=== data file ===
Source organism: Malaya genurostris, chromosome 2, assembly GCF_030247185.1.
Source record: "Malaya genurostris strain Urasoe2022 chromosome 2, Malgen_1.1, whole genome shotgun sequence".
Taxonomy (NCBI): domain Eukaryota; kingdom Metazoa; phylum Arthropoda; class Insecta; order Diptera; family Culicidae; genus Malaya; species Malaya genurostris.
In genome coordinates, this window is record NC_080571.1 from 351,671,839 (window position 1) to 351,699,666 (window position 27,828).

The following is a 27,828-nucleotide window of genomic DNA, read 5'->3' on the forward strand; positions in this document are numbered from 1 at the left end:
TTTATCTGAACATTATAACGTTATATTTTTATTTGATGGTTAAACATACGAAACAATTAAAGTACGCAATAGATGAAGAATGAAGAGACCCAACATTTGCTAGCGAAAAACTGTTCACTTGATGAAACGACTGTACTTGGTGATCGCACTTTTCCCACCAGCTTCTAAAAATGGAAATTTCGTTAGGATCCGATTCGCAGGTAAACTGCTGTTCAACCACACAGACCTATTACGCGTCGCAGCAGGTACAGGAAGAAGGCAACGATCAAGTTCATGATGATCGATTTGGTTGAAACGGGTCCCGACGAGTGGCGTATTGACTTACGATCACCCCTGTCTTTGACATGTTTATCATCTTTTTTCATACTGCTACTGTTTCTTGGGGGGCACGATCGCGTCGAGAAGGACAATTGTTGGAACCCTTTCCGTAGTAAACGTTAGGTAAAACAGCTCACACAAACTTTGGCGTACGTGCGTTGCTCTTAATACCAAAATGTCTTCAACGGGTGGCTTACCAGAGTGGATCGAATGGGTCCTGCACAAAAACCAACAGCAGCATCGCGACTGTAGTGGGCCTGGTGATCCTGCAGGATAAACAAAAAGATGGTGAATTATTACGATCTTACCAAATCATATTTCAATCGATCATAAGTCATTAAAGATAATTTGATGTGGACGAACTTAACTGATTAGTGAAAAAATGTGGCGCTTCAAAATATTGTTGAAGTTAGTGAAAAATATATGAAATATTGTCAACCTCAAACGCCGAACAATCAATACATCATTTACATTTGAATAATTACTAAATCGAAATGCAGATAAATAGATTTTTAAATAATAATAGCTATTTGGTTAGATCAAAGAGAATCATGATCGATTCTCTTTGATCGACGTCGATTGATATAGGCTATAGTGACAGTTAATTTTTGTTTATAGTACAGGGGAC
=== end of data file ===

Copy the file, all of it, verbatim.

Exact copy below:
Source organism: Malaya genurostris, chromosome 2, assembly GCF_030247185.1.
Source record: "Malaya genurostris strain Urasoe2022 chromosome 2, Malgen_1.1, whole genome shotgun sequence".
Taxonomy (NCBI): domain Eukaryota; kingdom Metazoa; phylum Arthropoda; class Insecta; order Diptera; family Culicidae; genus Malaya; species Malaya genurostris.
In genome coordinates, this window is record NC_080571.1 from 351,671,839 (window position 1) to 351,699,666 (window position 27,828).

The following is a 27,828-nucleotide window of genomic DNA, read 5'->3' on the forward strand; positions in this document are numbered from 1 at the left end:
TTTATCTGAACATTATAACGTTATATTTTTATTTGATGGTTAAACATACGAAACAATTAAAGTACGCAATAGATGAAGAATGAAGAGACCCAACATTTGCTAGCGAAAAACTGTTCACTTGATGAAACGACTGTACTTGGTGATCGCACTTTTCCCACCAGCTTCTAAAAATGGAAATTTCGTTAGGATCCGATTCGCAGGTAAACTGCTGTTCAACCACACAGACCTATTACGCGTCGCAGCAGGTACAGGAAGAAGGCAACGATCAAGTTCATGATGATCGATTTGGTTGAAACGGGTCCCGACGAGTGGCGTATTGACTTACGATCACCCCTGTCTTTGACATGTTTATCATCTTTTTTCATACTGCTACTGTTTCTTGGGGGGCACGATCGCGTCGAGAAGGACAATTGTTGGAACCCTTTCCGTAGTAAACGTTAGGTAAAACAGCTCACACAAACTTTGGCGTACGTGCGTTGCTCTTAATACCAAAATGTCTTCAACGGGTGGCTTACCAGAGTGGATCGAATGGGTCCTGCACAAAAACCAACAGCAGCATCGCGACTGTAGTGGGCCTGGTGATCCTGCAGGATAAACAAAAAGATGGTGAATTATTACGATCTTACCAAATCATATTTCAATCGATCATAAGTCATTAAAGATAATTTGATGTGGACGAACTTAACTGATTAGTGAAAAAATGTGGCGCTTCAAAATATTGTTGAAGTTAGTGAAAAATATATGAAATATTGTCAACCTCAAACGCCGAACAATCAATACATCATTTACATTTGAATAATTACTAAATCGAAATGCAGATAAATAGATTTTTAAATAATAATAGCTATTTGGTTAGATCAAAGAGAATCATGATCGATTCTCTTTGATCGACGTCGATTGATATAGGCTATAGTGACAGTTAATTTTTGTTTATAGTACAGGGGAC